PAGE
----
I spent a lot of time trying to fix this particular one for Firefox. It says just about everywhere that the <param> values are boolean and all the examples used true/false. Firefox was ignoring these and I just happened to run across a site using 1/0 values. Gave it a shot and it fixed it.

' . $multimediaExample; ?>



Red Beaker

Code Sources

View the source of this page (including PHP).
Get the basic XHTML 1.0 Strict Template.
Get the CSS page used for this tutorial.

Valid HTML 4.0 Elements

For a list of all elements and their use or depreciation status, visit the W3C HTML 4.0 elements table

Valid HTML 4.0 Attributes

For a list of all attributes and their use or depreciation status, visit the W3C HTML 4.0 attributes table

Depreciated commonly used tags, elements, and attributes

Non-exhaustive listing
Item Old use Fix Current use
name <a name="example"> id <a id="example">
align <table align="center">
<hr align="center">
CSS <table style="margin-left: auto; margin-right: auto;">
<hr style="margin-left: auto; margin-right: auto; />
Hyperlink Targets target="xxxx" None Javascript Popup?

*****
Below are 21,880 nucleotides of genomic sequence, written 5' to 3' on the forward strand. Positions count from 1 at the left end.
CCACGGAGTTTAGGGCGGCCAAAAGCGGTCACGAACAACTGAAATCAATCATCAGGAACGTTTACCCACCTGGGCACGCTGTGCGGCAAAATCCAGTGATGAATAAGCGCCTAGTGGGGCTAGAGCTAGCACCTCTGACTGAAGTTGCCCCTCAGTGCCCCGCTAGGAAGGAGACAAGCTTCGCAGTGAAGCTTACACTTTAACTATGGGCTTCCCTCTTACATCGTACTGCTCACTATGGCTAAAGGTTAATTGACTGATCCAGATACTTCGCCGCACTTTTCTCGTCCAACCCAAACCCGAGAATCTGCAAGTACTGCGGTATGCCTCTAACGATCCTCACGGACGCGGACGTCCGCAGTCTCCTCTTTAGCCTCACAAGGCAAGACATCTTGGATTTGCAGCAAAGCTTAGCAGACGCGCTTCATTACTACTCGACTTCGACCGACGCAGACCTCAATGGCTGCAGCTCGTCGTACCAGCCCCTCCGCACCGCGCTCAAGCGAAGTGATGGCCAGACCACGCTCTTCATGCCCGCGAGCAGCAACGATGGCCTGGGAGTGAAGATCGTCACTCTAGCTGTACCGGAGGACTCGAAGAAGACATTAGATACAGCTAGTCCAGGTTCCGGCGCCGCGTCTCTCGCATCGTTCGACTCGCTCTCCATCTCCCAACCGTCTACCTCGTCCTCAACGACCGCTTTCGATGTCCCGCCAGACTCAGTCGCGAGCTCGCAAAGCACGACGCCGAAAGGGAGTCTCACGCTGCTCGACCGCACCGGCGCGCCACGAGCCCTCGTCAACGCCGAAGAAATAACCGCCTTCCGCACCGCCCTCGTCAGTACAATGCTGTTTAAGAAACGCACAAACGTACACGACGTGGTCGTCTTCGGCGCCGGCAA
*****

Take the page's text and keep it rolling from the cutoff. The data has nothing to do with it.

font <font> CSS CSS Font Attributes
strike <strike> CSS text-decoration: line-through
underline <u> CSS text-decoration: underline
Script - Language <script language=""> type <script type="text/javascript">
Body - Attributes bgcolor, link, vlink, alink CSS background-color, a:link, a:visited, a:hover

If you'd like to see a more complete list, see Liorean Web Graphics comparison of loose and strict


The below are validation icons to test if your code validates. You may keep these icons and their associated code on your production page if you wish (Provided of course that you pass validation). Please note that there are many validators for WCAG 1.0 and Section 508, and each one has its quirks. Using the WCAG 1.0 Checklist as you go would probably be a bit easier in terms of mitigating most Priority 1 problems.